La Niña, or ‘the girl’, is a phenomena of anomalously cool temperatures over a portion of the tropical Pacific. It is a part of the El Niño Southern Oscillation (ENSO) which is one of many global oscillations which can have a short to long term impact on global weather patterns.
How La Niña impacts the United States:
When La Niña conditions are present in the Pacific we can expect a variety of things to happen across the Continental United States (CONUS). It’s important to remember when looking at the diagrams below that each La Niña event is unique and doesn’t always follow these exact patterns!
Generally, a La Niña event indicates a period of above average temperatures in the Southern and Mid-Atlantic states while the Pacific Northwest and the Northern Tier end up falling below average. Precipitation patterns are also impacted, drier conditions are expected from the Desert Southwest though the Southeastern US. While wetter than average conditions are expected in the Pacific Northwest and the Midwestern states.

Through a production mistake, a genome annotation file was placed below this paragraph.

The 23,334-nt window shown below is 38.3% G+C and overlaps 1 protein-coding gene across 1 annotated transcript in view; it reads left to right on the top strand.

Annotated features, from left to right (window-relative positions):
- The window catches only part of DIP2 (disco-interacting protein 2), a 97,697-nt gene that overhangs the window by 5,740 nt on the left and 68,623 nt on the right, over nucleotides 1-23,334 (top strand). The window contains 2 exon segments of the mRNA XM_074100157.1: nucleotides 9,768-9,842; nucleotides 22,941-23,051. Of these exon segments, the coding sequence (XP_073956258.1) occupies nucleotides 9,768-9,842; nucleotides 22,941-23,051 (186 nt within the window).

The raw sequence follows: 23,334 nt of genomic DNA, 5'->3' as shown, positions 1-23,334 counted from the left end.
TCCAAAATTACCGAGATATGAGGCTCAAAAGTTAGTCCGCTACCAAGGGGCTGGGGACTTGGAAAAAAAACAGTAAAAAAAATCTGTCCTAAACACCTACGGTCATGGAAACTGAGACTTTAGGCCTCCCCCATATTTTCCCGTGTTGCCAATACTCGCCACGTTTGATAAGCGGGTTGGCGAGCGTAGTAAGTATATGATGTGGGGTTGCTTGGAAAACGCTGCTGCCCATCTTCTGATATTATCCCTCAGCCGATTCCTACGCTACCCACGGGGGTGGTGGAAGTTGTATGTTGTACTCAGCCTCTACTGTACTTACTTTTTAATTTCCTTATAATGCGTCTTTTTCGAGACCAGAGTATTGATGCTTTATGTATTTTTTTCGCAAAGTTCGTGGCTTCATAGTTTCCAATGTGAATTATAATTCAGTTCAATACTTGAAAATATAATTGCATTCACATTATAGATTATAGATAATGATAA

Now these impacts will vary based on the strength of the La Niña and various other factors such as the other global oscillations. But for now, the Climate Prediction Center is forecasting a 75-percent chance of La Niña lasting into winter. So it looks like we better find the rain boots because most of West Virginia is already at a surplus for the year as it is.